Not to be overly sensationalist or anything, but cybercrime is evolving, says a recent ITProPortal blog article, with one of the main threats being to small businesses and their data privacy.
The guys at ITProPortal point out that along with the improved sophistication of our digital gadgets and toys has come an increased opportunity for data breaches via a widening array of digital end-points. Think about it: data can now be accessed via smartphones, tablets, smartwatches and security systems – essentially through any ‘connected’ device that is being used to store, capture or retrieve personal information.
When it comes to the Protection of Personal Information (POPI) Act, online data breaches are no laughing matter. What businesses do to protect the personal information that they collect from their clients or customers is incredibly important. This includes any information collected from guests attending your corporate events.
How does the POPI Act translate to the real-world handling of your guests’ information?
One of the most important things to remember about the POPI Act is that it holds you, the event organiser, ultimately responsible for securing the integrity and confidentiality of any personal information entrusted to you by your guests – whether collected by electronic or manual means. You are expected to take every measure to:
- Prevent the loss of, damage to, or unauthorised destruction of, guests’ personal information;
- Prevent the unlawful access to, or processing of, guests’ personal information.
And an important FYI – according to the POPI Act, processing any personal information for direct marketing purposes through unsolicited electronic communications is also considered unlawful (see Chapter 8 of the POPI Act for more information).
If you are in the habit of sending unsolicited electronic communication to guests listed on your event database, then best you supply them with an address or other contact details that they can use to opt-out of such communications.
POPI Act compliance requires daily actions on the part of event organisers
The POPI Act stipulates that those collecting personal information are responsible for both identifying any potential data breach risks and establishing and maintaining the necessary safeguards to prevent such breaches from happening.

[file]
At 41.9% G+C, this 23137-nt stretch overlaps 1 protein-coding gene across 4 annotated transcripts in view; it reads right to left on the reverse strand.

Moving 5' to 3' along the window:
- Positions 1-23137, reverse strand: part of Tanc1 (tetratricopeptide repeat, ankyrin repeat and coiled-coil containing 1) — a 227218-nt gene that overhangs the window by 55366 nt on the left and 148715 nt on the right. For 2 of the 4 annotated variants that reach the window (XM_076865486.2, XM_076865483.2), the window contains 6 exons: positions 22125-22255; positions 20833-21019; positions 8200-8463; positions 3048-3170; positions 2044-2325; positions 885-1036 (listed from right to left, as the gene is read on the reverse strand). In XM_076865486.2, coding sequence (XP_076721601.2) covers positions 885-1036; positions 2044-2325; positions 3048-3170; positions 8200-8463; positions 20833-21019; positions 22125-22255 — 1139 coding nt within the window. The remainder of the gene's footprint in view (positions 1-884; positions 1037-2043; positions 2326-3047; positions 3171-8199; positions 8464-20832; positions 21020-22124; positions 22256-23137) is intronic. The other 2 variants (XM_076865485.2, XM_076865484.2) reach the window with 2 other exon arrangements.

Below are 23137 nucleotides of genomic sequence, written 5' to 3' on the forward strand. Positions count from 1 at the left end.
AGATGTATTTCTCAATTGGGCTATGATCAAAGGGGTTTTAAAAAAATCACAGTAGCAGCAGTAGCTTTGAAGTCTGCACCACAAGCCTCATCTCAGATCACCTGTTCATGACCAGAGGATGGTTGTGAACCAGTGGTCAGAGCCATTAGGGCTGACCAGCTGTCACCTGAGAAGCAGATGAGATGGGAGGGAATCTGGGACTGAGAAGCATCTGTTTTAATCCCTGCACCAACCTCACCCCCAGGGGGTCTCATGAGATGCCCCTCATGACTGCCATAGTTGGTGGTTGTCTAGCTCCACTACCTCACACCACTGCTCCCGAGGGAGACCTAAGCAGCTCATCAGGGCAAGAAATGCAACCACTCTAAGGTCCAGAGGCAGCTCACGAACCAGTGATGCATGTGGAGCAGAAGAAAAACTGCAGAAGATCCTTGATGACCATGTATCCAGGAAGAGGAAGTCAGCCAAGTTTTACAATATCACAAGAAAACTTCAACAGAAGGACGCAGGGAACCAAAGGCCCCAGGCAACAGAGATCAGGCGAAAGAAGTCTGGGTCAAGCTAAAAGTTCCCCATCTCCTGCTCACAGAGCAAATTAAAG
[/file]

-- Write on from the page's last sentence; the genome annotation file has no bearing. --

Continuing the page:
Establishing safeguards for POPI compliance is not a once-off activity. As an event organiser, you are expected to:
- Regularly confirm that these safeguards are working effectively;
- Use the appropriate updates for any new risks or de?ciencies that are discovered in the previously employed safety measures.
In short, as an event professional, you are required to know about and apply the generally accepted security practices for the handling of personal information. You are also expected to know and apply the security practices that are specific to the events management industry.
Password protection and secure data storage – what you need to know
As discussed in a previous blog, you as an event organiser will need to ensure that all of your content management systems (including laptops, intranets and software) are password protected. This is to protect your guests’ personal information.
Your event management software also needs to be POPI Act compliant
All of your efforts to comply with the Act will be in vain if you’re not making use of Event Database Software that’s also POPI Act compliant. This software needs to allow for the secure storage and handling of guest information. This is required from the moment you access your database to the day that you wrap up all event proceedings and start planning for your next event.
Event compliance entails a multitude of considerations. Put your mind at ease and download our Event Compliance Checklist to make sure your events remain on the right side of the law.
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